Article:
Insulin-like growth factor (IGF)-system mRNA quantities in normal and tumor breast tissue of women with sporadic and familial breast cancer risk.Breast Cancer Res Treat. 2004 Apr; 84(3):225-33.BC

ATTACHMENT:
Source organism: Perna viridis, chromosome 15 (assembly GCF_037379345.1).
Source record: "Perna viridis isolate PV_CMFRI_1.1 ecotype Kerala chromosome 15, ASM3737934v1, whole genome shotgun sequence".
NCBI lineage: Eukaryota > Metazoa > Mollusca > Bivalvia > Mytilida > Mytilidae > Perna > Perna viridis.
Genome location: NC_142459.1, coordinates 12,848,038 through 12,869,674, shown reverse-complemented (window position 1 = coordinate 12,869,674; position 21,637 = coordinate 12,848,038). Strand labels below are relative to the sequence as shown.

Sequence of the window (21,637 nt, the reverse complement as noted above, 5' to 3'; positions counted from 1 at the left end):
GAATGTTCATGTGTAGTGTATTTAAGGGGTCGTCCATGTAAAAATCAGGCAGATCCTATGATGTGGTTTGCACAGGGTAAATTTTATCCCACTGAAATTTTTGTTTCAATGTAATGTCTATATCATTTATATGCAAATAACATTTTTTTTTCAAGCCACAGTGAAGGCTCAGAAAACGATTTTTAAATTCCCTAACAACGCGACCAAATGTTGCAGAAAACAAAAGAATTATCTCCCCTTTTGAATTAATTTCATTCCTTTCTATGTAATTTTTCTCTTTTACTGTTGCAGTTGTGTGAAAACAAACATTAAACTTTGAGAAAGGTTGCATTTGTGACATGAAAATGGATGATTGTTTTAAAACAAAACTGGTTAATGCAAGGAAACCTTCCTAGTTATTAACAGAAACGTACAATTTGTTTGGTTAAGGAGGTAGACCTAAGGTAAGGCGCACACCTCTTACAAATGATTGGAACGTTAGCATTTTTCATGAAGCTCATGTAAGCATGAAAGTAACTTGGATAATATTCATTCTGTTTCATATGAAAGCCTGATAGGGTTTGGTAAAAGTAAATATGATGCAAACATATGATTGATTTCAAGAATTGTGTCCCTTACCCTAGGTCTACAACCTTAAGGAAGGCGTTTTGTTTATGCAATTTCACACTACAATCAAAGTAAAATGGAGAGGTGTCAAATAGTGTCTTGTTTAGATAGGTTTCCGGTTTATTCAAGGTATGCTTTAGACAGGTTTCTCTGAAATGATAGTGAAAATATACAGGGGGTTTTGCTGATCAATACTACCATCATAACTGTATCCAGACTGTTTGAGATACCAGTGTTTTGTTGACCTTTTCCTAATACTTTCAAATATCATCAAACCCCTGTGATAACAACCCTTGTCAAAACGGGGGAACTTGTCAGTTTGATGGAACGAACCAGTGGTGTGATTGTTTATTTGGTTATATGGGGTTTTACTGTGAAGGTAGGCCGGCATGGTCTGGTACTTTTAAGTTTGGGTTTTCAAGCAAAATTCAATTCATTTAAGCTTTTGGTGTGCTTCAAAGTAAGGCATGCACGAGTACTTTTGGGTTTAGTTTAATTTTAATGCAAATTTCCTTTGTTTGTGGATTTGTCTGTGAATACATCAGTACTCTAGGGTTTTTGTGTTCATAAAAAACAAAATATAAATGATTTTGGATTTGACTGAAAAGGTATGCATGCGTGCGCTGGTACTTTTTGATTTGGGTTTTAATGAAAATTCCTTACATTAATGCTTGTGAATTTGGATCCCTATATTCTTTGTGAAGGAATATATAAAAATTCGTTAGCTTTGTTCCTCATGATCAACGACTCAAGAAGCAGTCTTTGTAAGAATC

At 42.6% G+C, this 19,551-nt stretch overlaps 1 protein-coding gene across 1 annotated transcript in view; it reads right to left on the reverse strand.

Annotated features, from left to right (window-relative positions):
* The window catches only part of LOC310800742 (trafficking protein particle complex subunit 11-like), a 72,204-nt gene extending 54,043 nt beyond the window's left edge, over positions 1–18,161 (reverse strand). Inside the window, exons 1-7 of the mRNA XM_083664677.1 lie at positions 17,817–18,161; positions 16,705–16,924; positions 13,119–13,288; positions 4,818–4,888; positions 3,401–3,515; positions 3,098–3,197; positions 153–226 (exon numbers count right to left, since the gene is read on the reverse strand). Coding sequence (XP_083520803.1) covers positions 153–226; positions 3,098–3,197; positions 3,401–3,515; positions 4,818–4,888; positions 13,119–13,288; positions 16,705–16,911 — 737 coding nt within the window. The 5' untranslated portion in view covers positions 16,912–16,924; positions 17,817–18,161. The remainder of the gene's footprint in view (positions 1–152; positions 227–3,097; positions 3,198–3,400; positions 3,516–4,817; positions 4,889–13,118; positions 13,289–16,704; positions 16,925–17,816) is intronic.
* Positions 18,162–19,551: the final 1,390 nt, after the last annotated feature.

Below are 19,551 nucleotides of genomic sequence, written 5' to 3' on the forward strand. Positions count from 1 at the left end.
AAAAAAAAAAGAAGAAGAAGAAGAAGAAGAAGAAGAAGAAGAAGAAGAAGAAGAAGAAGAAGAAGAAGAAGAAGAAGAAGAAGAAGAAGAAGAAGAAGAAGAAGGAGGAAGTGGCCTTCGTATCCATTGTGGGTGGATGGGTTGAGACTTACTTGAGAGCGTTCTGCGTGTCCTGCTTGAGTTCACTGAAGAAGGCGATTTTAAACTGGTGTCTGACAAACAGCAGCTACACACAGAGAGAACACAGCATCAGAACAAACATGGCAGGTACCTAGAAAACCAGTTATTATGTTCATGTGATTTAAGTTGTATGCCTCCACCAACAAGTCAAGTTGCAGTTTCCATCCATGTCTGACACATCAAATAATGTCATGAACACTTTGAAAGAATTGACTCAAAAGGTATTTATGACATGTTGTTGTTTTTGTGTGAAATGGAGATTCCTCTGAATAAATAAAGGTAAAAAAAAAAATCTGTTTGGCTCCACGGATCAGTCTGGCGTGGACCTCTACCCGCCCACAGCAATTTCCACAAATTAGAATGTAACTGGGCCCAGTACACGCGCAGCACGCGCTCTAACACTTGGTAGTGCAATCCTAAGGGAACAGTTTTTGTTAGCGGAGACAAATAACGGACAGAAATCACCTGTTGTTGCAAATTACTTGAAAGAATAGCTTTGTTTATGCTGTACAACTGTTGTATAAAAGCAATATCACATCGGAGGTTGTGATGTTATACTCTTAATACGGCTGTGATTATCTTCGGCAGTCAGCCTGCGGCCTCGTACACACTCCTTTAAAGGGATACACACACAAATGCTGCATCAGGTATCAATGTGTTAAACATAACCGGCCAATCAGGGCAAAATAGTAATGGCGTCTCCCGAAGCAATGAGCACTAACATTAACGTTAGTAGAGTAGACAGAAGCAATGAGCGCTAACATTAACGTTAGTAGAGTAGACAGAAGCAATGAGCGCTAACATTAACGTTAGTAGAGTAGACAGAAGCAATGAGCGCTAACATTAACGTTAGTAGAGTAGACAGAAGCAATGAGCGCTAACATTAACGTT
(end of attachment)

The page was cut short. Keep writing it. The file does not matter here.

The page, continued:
The insulin-like growth factor (IGF)-system plays a role in breast cancer susceptibility as well as in growth and progression of breast carcinomas. So far, findings have been based on serum IGF-I levels and semi-quantitative assessment of IGF-system expression levels in model systems and human tissue. Quantitative data on mRNA expression in different types of human breast tissue are lacking. Breast tissue samples (n = 83) were available from 72 women. Messenger RNA expression of IGF-I, IGF-II, and their receptors (IGF-1R and IGF-2R) was assessed by real-time RT-PCR. We found a large variation in mRNA levels. Expression of each gene was significantly higher in normal tissue than in tumor tissue (median for normal and tumor tissue, respectively (arbitrary units); IGF-I: 25.2 and 1.4; IGF-II: 5.9 and 0.6; IGF-1R: 0.18 and 0.07; IGF-2R: 1.8 and 0.9; p < 0.0001, Mann-Whitney test). Interestingly, in tumor tissue from patients with a strong family history of breast cancer, expression of both receptors was higher than in sporadic patients (IGF-1R: 0.13 and 0.05, p = 0.04; IGF-2R: 1.1 and 0.8, p = 0.04). For cancer-free controls, expression of IGF-II and IGF-2R in normal breast tissue was also higher in women with a family history of breast cancer than in women without such a family history (IGF-II: 7.2 and 1.5, p = 0.02; IGF-2R: 2.6 and 1.5, p = 0.09). Our study quantitatively shows that mRNA expression levels of IGF-system components in the breast are generally higher in normal tissue compared with tumor tissue, and higher in tissue from women with a family history of breast cancer. A basis has therefore been created for studies aimed at understanding IGF as a breast cancer risk factor, the relationship between IGF-systems in serum and tissues, and effects of lifestyle factors on the IGF-system.